I'm volunteering at an Equine Ministry Camp this summer. Last week one of the horses was 'off' in his fronts. The coronary bands were a bit inflamed. He had a noticeable pulse and he was reluctant to move. He looked as if he were walking on eggshells. He was also 'pointing' with his right fore. He would not stand square and would not halt squared when asked to. The other 'symptom' was he was standing in front of the vertical meaning, if a plumb line were dropped from the center of the upper leg down to the ground it should intersect the leg fairly in the center and ending at the heels - not ending inches in back of the heels.
The red line shows the vertical line that should bisect the forearm, knee, fetlock and end at the heels:
This guy at the barn was standing about 5 inches in front of the vertical. This position is known as camped out. Standing in back of the vertical line is called "camped under".
Now, generally speaking this (standing in front of the vertical or 'camping out' indicates toes that are a bit sore. Combine that with a 'walking on eggshells' type of movement with the slightly inflamed coronary band and an increased pulse - that all speaks laminitis - inflammation of the laminae of the foot.
I didn't get photos but noticed that his fronts were both kind of wonky. The toed-out a bit but also looked a little wider on each lateral hoofwall (lateral = outside). But, the coronary band was a bit jammed up on the medial heel side.
Well, that shouted diagonal imbalance to me.
When I scoped down the heels to see the overall levelness of the hoofwall I did notice that the lateral toe quarter and the medial heel were still visible to the eye even though the rest of the hoof had 'disappeared' from sight.
Yup -- that was definitely a diagonal imbalance.
I also noticed that the heels were VERY short - almost non-existent and the horse was standing almost on his hairline in the backs of the hooves.
Now, the question was -- was this diagonal imbalance enough to cause the increased pulse and the swelling at the coronary band as well as the shortened stride and walking on eggshells? I trimmed a bit off the offending heels and toe quarters and got the slight flaring taken care of. I corrected the diagonal imbalance with just a tiny, tiny bit of rasping.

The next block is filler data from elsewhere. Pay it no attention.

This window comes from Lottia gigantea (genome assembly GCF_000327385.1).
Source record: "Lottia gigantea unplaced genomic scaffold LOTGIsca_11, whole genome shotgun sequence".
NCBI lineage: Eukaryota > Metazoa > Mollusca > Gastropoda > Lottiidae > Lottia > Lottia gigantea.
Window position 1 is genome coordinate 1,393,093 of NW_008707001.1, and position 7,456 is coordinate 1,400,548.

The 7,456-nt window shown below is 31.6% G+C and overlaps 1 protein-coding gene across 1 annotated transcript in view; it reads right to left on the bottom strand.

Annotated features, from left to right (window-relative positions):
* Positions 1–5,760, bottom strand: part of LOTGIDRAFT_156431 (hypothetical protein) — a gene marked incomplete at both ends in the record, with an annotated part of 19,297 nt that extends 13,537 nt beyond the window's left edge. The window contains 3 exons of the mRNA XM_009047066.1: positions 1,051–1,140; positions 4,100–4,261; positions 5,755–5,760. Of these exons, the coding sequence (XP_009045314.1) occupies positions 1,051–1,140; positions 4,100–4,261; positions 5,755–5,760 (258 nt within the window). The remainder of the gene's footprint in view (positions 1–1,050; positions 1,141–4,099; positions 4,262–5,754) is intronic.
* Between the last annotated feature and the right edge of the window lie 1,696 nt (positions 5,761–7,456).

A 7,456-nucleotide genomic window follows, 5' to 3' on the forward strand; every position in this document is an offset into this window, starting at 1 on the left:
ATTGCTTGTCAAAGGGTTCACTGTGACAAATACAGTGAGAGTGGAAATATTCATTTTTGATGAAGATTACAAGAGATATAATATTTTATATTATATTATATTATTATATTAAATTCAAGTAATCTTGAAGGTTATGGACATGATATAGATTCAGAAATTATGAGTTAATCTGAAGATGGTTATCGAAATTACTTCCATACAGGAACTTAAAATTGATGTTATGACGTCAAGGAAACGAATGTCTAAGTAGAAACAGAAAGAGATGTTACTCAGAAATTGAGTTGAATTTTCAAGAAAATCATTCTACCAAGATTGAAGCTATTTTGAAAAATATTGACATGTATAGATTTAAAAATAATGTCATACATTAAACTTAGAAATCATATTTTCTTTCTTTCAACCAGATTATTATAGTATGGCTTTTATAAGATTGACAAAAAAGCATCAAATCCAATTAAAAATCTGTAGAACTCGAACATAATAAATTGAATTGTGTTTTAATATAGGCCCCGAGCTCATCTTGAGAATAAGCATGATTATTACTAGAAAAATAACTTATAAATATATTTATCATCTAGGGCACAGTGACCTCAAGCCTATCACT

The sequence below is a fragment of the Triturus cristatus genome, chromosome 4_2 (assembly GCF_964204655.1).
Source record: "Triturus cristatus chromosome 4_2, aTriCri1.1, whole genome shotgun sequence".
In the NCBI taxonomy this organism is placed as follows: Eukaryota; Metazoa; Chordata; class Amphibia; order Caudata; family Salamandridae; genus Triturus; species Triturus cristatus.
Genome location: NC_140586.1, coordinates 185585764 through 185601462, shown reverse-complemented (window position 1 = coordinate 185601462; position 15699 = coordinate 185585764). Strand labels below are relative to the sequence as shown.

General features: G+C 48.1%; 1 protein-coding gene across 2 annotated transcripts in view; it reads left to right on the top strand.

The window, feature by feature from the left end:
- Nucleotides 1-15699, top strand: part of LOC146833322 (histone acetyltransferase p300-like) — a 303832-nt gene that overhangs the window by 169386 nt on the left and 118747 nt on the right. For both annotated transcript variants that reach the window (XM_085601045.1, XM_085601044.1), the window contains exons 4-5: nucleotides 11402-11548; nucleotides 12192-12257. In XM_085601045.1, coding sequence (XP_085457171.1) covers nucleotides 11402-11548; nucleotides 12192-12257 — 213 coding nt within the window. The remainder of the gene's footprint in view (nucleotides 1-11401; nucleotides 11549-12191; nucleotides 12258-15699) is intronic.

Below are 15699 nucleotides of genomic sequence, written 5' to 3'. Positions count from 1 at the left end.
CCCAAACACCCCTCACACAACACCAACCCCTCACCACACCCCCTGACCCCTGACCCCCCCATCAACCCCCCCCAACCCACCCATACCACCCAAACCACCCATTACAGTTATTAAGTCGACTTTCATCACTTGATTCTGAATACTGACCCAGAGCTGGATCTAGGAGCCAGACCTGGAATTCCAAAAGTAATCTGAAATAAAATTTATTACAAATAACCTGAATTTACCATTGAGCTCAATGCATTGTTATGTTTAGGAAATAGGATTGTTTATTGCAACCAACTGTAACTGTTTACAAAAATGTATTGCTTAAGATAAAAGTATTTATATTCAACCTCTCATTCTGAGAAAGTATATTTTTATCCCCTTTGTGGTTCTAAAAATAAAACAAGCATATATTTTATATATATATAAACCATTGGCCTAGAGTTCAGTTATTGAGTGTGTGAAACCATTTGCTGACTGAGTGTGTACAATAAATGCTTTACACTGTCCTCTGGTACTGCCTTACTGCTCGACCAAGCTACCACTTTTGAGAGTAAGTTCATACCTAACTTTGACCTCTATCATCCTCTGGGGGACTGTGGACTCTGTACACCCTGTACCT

The coronary band/hairline that was jammed up relaxed; the horse stood square and no longer walked on eggshells. In fact, he trotted (well, actually gave a slow running walk) up a gravel drive without any urging or discomfort.
It was just a tiny bit that I rasped. The owner said, "But you hardly took anything off!"
That is true but it was obviously enough of an imbalance to cause some discomfort to the horse. Perhaps the horse was a bit laminitic but was he laminitic because of the diagonal imbalance? Or for another reason? (Perhaps the extremely low heels? And, or, we had had record-breaking heat that week that finally broke with a massive thunderstorm that day.)
I don't have an answer as to whether a laminitic condition exacerbated the diagonal imbalance enough to cause discomfort or the diagonal imbalance caused enough of an imbalance in the joints of the lower leg to cause some inflammation of the foot thus causing the symptoms of laminitis.
Whenever a horse feels 'off', its always a good thing to immediately assess the balance of the hooves, especially in older horses. This guy is a senior horse in his early 20's. Without radiographs one cannot really determine if there are significant bony changes and joint changes unless they are so severe as to be visible to the naked eye.
But, with a good balanced trim, if the horse walks off sound then the horse is not lying. If a horse walks off in discomfort, the horse is still not lying at which point the root cause must be determined and "fixed".
Not all imbalances are so easy of a fix. Not all indications of laminitis are an easy fix and laminitis MUST be taken very seriously. It must be tended to immediately to prevent further progress into more dangerous developments that can jeopardize the horse's use as well as even his life.
You can read more about Diagonal Imbalance of the Equine Hoof HERE.
And that's my 'story' for this week ...
Gwenyth Browning Jones Santagate is the best-selling author of 10 Secrets to Healthy Hooves as well as a noted author for various international equine publications including The Horses Hoof, Equine Wellness, Natural Horse Planet as well as a contributing author for the 2001 United States Federal Mounted Border Patrol Training Manual. For the last 37+ years, she has maintained healthy hooves with natural trimming on thousands of horses and specialized in pathological rehabilitation hoof care for the last 20 years. She and her husband John keep a small herd of their own equine in SW Florida and continue to offer consults for horses in need. You can email to Gwen -- firstname.lastname@example.org or telephone in the US (774)-280-4227 NEW PHONE). For further information please click here: www.thepenzancehorse.com